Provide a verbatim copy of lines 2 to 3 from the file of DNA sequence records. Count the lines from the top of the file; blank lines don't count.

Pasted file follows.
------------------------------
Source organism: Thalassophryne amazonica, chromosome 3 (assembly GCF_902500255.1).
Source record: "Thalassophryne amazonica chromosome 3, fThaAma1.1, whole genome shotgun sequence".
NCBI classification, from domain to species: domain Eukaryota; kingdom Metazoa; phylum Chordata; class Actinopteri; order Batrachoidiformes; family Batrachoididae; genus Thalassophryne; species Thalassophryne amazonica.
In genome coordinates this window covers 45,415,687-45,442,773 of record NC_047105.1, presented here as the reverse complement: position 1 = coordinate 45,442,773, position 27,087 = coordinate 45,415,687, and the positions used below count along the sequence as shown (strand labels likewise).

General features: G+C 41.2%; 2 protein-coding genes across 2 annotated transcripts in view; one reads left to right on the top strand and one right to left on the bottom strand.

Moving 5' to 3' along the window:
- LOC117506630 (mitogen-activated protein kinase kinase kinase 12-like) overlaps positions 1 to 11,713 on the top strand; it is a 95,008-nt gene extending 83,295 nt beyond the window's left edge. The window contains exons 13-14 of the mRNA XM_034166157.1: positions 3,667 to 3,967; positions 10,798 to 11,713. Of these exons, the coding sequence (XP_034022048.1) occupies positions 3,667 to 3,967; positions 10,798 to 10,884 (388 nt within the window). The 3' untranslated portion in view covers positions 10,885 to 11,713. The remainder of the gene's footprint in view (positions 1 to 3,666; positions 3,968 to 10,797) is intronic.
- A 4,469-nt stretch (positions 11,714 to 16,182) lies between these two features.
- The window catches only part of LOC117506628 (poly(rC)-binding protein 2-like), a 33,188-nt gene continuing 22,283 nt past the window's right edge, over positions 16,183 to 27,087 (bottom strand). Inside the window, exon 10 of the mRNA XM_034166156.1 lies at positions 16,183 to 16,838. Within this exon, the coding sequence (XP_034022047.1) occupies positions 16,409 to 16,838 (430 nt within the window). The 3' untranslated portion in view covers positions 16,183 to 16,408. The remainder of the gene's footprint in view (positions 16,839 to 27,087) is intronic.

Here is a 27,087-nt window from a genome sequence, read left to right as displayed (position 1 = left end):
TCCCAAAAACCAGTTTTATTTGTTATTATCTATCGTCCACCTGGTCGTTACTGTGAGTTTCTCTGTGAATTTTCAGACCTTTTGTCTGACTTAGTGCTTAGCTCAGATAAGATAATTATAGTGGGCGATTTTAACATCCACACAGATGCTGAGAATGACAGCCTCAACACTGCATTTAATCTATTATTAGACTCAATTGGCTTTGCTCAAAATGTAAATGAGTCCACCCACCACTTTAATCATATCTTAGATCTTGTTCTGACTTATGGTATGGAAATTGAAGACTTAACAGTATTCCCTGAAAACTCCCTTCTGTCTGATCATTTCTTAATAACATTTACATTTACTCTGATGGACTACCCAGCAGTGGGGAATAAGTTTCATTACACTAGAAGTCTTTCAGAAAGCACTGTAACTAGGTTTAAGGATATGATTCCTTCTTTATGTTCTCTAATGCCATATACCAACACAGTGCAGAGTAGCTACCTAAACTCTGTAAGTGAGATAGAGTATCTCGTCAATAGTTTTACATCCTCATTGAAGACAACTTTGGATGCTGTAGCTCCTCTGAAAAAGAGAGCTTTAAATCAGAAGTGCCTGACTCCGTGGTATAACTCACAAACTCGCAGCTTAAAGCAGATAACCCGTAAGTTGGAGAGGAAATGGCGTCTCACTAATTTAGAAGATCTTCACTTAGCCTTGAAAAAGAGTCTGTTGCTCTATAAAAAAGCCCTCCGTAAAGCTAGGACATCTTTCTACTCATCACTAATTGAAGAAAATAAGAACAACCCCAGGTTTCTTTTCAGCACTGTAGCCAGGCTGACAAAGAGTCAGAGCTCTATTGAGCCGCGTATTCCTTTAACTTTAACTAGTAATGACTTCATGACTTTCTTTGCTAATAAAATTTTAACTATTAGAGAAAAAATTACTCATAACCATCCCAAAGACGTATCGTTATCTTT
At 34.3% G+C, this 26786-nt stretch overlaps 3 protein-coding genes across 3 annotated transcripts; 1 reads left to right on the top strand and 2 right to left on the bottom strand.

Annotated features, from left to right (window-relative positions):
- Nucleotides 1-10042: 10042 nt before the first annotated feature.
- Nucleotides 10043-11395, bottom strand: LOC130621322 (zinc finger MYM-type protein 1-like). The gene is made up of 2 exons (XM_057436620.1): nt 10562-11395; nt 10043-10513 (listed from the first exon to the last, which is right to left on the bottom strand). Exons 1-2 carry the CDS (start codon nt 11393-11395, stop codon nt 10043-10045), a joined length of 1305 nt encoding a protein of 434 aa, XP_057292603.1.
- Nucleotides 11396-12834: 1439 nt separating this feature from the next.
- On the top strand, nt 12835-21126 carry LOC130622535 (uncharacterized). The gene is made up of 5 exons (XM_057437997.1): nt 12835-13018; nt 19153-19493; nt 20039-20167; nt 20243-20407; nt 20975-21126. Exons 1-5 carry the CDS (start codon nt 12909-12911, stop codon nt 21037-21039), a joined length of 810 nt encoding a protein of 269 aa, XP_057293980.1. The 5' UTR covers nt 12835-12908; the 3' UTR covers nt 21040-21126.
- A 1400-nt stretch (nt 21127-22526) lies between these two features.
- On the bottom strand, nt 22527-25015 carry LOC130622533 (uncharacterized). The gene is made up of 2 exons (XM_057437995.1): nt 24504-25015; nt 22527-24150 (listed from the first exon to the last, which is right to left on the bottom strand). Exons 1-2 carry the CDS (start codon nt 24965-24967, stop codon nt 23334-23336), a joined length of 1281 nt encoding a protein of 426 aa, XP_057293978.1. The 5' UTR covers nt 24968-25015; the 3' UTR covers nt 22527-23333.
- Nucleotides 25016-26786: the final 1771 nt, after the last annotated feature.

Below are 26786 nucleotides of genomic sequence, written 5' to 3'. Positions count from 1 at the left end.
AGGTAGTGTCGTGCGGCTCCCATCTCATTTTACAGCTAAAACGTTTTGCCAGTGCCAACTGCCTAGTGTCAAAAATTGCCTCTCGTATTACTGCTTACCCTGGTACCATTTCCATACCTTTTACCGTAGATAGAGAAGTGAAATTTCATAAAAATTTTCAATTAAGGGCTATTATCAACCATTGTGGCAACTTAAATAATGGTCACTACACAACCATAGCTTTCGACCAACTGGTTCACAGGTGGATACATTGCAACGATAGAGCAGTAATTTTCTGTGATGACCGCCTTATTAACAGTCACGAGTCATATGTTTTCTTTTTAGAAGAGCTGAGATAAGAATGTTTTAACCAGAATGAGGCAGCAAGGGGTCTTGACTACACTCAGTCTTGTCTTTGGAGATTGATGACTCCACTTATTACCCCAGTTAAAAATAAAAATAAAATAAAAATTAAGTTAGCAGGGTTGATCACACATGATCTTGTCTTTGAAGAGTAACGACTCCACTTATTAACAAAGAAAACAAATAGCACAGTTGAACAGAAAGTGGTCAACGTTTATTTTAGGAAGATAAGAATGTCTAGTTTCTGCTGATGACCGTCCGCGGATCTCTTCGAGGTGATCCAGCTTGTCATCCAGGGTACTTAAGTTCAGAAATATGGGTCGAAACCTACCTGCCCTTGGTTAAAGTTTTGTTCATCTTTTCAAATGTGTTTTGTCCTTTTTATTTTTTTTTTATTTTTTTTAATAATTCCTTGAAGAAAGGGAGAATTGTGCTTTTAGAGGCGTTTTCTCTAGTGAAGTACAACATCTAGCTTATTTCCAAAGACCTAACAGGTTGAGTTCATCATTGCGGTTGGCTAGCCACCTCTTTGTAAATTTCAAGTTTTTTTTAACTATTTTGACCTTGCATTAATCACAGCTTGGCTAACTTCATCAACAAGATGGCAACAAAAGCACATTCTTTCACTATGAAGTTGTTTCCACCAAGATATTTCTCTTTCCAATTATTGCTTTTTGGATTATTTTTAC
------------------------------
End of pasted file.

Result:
Source record: "Thalassophryne amazonica chromosome 3, fThaAma1.1, whole genome shotgun sequence".
NCBI classification, from domain to species: domain Eukaryota; kingdom Metazoa; phylum Chordata; class Actinopteri; order Batrachoidiformes; family Batrachoididae; genus Thalassophryne; species Thalassophryne amazonica.